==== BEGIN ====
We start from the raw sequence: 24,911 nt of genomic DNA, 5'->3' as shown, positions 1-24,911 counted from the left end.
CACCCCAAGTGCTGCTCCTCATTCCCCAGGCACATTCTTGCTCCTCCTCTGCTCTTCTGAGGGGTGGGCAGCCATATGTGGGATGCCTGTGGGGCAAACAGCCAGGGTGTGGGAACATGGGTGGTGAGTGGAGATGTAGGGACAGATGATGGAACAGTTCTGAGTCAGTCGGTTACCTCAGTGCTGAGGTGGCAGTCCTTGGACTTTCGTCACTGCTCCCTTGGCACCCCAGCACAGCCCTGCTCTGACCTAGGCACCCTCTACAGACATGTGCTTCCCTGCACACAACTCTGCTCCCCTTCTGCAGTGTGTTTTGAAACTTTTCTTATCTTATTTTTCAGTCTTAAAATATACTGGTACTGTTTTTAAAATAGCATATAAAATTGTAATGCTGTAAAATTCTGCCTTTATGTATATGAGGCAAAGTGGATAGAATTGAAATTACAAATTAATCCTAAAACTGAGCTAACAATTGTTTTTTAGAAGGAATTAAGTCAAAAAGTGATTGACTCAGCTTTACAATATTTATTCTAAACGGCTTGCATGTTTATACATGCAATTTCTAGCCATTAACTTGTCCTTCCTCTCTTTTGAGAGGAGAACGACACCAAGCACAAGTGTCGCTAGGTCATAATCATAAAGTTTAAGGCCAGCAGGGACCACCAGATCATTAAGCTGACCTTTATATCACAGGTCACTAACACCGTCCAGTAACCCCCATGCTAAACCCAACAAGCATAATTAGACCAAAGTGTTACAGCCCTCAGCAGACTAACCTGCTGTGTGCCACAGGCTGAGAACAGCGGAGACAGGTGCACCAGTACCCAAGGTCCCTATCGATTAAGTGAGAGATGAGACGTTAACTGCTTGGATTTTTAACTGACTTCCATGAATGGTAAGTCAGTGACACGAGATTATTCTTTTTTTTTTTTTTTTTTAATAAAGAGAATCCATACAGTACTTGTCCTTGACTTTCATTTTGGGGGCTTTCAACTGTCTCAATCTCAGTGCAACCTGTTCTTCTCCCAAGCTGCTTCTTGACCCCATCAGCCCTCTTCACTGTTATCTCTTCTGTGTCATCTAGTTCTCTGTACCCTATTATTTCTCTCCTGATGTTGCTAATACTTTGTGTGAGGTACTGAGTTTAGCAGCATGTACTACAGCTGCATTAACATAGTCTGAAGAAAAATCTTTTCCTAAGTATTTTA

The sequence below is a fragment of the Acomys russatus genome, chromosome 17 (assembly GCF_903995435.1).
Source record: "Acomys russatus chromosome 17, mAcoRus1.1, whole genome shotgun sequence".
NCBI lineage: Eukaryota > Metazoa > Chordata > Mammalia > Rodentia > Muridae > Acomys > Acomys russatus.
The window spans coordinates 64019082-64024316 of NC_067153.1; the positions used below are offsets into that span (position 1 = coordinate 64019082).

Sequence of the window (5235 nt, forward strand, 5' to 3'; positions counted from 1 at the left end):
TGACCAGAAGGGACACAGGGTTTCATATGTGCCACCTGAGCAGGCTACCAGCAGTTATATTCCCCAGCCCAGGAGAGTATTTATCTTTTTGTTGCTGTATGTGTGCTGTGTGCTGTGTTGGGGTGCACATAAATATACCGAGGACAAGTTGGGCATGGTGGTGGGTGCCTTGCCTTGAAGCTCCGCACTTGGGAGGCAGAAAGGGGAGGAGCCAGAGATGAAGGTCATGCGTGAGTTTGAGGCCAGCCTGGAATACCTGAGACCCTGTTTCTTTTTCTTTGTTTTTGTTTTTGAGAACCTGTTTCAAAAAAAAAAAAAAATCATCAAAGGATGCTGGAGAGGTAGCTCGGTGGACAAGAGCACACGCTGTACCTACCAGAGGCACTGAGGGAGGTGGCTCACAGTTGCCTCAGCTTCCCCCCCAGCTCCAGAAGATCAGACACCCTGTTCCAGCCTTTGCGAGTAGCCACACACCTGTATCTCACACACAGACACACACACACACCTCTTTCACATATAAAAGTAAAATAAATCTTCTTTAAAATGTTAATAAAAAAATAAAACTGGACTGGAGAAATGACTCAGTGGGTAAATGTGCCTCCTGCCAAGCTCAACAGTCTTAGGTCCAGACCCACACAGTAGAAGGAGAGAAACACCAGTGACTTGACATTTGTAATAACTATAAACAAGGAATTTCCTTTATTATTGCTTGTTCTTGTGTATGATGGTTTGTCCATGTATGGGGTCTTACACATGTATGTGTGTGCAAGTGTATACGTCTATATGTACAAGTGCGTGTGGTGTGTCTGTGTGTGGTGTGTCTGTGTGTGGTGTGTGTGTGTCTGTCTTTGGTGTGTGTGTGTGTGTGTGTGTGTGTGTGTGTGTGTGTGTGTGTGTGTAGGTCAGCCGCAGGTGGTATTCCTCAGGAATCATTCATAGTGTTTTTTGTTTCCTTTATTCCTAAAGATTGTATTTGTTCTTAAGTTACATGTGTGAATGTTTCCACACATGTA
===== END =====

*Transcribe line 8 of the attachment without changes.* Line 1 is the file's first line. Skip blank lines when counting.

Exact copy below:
TGACCAGAAGGGACACAGGGTTTCATATGTGCCACCTGAGCAGGCTACCAGCAGTTATATTCCCCAGCCCAGGAGAGTATTTATCTTTTTGTTGCTGTATGTGTGCTGTGTGCTGTGTTGGGGTGCACATAAATATACCGAGGACAAGTTGGGCATGGTGGTGGGTGCCTTGCCTTGAAGCTCCGCACTTGGGAGGCAGAAAGGGGAGGAGCCAGAGATGAAGGTCATGCGTGAGTTTGAGGCCAGCCTGGAATACCTGAGACCCTGTTTCTTTTTCTTTGTTTTTGTTTTTGAGAACCTGTTTCAAAAAAAAAAAAAAATCATCAAAGGATGCTGGAGAGGTAGCTCGGTGGACAAGAGCACACGCTGTACCTACCAGAGGCACTGAGGGAGGTGGCTCACAGTTGCCTCAGCTTCCCCCCCAGCTCCAGAAGATCAGACACCCTGTTCCAGCCTTTGCGAGTAGCCACACACCTGTATCTCACACACAGACACACACACACACCTCTTTCACATATAAAAGTAAAATAAATCTTCTTTAAAATGTTAATAAAAAAATAAAACTGGACTGGAGAAATGACTCAGTGGGTAAATGTGCCTCCTGCCAAGCTCAACAGTCTTAGGTCCAGACCCACACAGTAGAAGGAGAGAAACACCAGTGACTTGACATTTGTAATAACTATAAACAAGGAATTTCCTTTATTATTGCTTGTTCTTGTGTATGATGGTTTGTCCATGTATGGGGTCTTACACATGTATGTGTGTGCAAGTGTATACGTCTATATGTACAAGTGCGTGTGGTGTGTCTGTGTGTGGTGTGTCTGTGTGTGGTGTGTGTGTGTCTGTCTTTGGTGTGTGTGTGTGTGTGTGTGTGTGTGTGTGTGTGTGTGTGTGTGTGTAGGTCAGCCGCAGGTGGTATTCCTCAGGAATCATTCATAGTGTTTTTTGTTTCCTTTATTCCTAAAGATTGTATTTGTTCTTAAGTTACATGTGTGAATGTTTCCACACATGTA